I think I like this episode a lot more than I should. If anyone were performing Lilith besides Bebe Neuwirth and if anyone were Frasier besides Kelsey Grammer, I may have thrown something at my TV when I watched this episode. But this episode survives because their uncharacteristically strong (and quirky) chemistry, and this show thrives on these eternally underappreciated supporting actors.
Lilith's mammoth "spiels" on being the creator of life, while almost painfully long, are on-the-dot character precision. Being a scientific dud never was so funny. And Frasier's confliction with supreme sophistication amidst his yearning for "being one of the guys" is almost overwhelmingly comical. So even though the scenes with Lilith and Frasier kind of grind the stone a little too zealously, I can't help but laugh at the humor, the chemistry, and the quirkiness that this show so effortlessly created.
Cheers existed in the golden age of comedy and really was probably the best of the 80s sitcoms. I have a feeling that sitcoms have fallen off the radar in recent years because they have forgotten what really makes a sitcom successful: character. Seinfeld is a pure definition of this. Always touting that the show was "about nothing", Seinfeld's creators knew how to make a show funny -- focus on the characters and their reactions to situations. Don't focus on the situations themselves (This focus was lost in the later years of that series, which proved to be its downfall). Cheers never lost this focus, and actually it's best seasons ended up being the last few.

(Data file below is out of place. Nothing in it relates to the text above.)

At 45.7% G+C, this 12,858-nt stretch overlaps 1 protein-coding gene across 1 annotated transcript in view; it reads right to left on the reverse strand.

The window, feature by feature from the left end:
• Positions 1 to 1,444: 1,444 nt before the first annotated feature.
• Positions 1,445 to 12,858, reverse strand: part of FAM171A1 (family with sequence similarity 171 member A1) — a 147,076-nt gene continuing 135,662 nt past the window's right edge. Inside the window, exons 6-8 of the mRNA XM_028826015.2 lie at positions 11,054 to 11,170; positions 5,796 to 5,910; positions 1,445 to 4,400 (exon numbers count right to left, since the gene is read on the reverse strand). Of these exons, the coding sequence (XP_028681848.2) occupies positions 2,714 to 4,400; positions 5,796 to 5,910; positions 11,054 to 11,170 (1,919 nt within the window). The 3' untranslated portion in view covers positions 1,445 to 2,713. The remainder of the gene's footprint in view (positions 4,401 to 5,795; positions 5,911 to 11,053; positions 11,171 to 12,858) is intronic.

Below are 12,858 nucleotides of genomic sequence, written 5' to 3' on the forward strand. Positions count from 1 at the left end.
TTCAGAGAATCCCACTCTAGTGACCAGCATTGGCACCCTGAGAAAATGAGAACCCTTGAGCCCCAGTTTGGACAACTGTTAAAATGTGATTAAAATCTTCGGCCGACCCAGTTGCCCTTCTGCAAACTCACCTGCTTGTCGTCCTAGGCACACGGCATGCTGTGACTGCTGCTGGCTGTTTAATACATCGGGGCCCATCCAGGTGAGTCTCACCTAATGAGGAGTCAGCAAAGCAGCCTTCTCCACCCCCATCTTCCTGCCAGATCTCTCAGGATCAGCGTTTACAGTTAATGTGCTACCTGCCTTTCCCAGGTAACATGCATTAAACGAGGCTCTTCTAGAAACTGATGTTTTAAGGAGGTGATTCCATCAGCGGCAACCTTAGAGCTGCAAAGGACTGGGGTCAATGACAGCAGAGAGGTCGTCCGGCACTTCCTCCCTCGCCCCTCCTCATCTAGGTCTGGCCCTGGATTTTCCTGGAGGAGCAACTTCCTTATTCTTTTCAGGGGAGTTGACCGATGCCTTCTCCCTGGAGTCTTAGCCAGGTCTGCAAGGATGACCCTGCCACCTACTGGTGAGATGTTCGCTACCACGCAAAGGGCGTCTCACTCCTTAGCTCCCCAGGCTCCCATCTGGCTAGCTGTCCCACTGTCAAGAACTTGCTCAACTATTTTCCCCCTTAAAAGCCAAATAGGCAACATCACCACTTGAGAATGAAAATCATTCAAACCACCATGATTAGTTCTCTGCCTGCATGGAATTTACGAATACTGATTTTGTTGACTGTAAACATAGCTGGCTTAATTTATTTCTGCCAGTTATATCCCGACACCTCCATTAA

Shows even as "mediocre" as The Cranemakers seem funny (really funny) because Cheers had a situation and focused on the characters' reactions to it -- in this case, the unmatchable Crane couple. The creators of Cheers had something special, and they never lost sight of that fact. The Cranemakers may be a weaker example, but I'd watch this episode over any episode of any sitcom on television today. And that, my friends, is saying something.